It's A Small World: The Power of Vacation
It’s a small world, after all. Or at least if you let it be.
I hadn’t realized how comfortable I’d become in my little part of the world until I thought about what I wouldn’t have if I stepped outside of it. I was always curious how some people could stay in one place their entire life and be perfectly content until I realized how easy it is to do just that.
It’s too easy to become so settled inside your own small world that you don’t think about what else could be around you, or – if you do think about it – you fear the change.
But the world isn’t small in the slightest; I drove just a few hours to the beach and was still struck by how much easier it was to think about things more clearly just by being outside my “small” world. Your world is only small if you let it stay that way, if you never reach out and allow yourself to move beyond what has become normal and known and comfortable. All those things holding you back don’t seem so insurmountable anymore once you step away from them.
Unfortunately, vacation is always much too short, and before you know it you’re headed back to the real world. Getting back into your normal routine after vacation is possibly one of the most tiring feelings. Waking up for work is dull and dragging; I always wake up much earlier on vacation simply because I’m so excited to start my day. All the things you were worried about before are suddenly back and waiting to be dealt with; but now just maybe, you’re able to look at them differently. Taking yourself out of a situation, even if only briefly, can make all the difference in how you decide to tackle it. Maybe because of the vacation, but I broke some serious writer’s block and had a few good realizations about what I really want to do next.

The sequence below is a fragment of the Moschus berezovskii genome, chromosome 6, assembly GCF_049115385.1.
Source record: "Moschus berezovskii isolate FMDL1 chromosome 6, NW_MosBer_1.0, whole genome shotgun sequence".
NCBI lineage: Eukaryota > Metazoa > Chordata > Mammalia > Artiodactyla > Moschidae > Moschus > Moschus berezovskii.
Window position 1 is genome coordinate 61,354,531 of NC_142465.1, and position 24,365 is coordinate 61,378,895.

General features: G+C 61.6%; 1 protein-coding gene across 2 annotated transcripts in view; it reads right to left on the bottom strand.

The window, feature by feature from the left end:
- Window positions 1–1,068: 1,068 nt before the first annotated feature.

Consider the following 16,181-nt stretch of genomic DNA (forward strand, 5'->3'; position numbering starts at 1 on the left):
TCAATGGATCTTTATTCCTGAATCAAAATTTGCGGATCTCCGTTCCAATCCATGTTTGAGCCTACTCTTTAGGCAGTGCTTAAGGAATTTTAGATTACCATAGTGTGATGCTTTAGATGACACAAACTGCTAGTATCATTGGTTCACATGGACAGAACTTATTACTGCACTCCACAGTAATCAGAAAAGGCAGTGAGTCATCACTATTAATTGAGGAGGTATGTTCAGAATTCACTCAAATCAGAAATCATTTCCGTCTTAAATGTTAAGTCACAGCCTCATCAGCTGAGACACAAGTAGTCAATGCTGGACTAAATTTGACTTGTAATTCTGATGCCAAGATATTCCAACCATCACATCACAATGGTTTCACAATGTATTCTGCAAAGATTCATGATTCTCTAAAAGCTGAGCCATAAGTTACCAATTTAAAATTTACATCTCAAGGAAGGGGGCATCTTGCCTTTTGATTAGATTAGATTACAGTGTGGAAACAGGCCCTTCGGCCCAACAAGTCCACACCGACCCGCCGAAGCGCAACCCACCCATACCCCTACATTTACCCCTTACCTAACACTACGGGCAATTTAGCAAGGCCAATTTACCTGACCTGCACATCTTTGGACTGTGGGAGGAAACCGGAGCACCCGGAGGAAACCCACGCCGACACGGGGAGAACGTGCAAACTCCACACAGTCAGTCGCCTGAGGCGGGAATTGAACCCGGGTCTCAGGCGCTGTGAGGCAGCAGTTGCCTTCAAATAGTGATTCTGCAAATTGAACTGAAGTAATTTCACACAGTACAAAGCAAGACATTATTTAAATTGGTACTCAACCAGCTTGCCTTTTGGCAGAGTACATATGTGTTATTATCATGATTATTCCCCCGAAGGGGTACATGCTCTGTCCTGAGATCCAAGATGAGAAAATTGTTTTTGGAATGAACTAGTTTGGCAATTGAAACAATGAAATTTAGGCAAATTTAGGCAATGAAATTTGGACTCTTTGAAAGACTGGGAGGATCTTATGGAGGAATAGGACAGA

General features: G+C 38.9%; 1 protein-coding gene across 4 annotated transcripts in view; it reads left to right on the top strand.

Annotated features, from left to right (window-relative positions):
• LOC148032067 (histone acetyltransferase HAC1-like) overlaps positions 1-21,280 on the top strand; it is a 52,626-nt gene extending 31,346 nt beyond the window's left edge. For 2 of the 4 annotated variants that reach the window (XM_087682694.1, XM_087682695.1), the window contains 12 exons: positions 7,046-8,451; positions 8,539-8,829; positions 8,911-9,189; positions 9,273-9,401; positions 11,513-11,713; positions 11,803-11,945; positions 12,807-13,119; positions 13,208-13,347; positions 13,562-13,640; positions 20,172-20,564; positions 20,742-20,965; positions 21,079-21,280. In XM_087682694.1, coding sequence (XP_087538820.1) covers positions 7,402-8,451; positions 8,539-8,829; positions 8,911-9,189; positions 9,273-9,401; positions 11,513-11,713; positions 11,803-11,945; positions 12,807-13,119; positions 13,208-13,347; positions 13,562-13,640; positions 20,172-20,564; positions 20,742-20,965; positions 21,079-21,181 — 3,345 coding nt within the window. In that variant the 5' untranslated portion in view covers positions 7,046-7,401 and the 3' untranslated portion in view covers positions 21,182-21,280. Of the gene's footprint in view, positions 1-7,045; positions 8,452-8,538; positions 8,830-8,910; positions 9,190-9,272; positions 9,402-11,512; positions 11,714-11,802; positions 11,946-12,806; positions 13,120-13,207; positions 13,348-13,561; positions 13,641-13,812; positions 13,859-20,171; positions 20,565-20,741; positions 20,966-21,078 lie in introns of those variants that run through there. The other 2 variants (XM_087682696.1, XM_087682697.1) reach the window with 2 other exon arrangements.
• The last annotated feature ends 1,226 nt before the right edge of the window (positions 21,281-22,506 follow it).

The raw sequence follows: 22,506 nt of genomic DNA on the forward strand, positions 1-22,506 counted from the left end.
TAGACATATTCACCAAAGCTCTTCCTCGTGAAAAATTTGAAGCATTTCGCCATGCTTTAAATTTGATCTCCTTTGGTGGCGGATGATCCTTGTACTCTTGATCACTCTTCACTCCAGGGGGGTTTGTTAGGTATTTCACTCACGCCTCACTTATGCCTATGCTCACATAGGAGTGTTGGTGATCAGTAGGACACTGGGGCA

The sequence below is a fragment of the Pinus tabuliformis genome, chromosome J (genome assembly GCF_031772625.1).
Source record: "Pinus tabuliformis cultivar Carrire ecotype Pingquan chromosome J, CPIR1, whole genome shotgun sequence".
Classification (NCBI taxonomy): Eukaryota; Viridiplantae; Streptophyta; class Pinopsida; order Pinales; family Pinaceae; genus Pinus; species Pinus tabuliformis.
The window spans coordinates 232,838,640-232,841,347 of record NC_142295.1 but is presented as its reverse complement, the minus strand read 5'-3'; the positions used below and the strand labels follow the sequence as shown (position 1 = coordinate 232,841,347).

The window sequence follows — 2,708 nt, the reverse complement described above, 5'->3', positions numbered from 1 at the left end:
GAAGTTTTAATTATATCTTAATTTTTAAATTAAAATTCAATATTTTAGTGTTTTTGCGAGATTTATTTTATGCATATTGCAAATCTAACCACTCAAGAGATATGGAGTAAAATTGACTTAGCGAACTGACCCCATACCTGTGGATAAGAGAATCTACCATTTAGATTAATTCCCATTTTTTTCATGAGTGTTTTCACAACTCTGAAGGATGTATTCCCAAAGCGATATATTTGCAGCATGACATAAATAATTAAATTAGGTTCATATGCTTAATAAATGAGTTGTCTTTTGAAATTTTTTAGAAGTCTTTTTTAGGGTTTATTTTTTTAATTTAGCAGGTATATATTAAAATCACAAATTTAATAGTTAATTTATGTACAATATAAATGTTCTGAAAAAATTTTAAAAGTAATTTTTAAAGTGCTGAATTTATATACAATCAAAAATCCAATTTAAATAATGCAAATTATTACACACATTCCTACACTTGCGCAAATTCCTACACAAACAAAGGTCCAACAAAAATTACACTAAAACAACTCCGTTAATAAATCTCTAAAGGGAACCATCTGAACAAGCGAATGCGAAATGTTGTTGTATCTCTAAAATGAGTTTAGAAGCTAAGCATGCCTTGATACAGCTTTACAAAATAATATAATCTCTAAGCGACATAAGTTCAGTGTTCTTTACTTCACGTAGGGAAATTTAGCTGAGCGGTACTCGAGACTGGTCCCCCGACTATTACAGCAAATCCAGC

I have a big problem overthinking everything I do, getting stuck on the minute details that probably won’t even make a difference in the long run. Being away from the everyday, even temporarily, seeing and experiencing new things, makes it all seem tiny and silly now. If you’re ever unable to get out of your own head, sometimes the simplest solution is dealing with the new and foreign. You realize how small everything really is in the face of a new challenge, and how simple it can really be to move past it.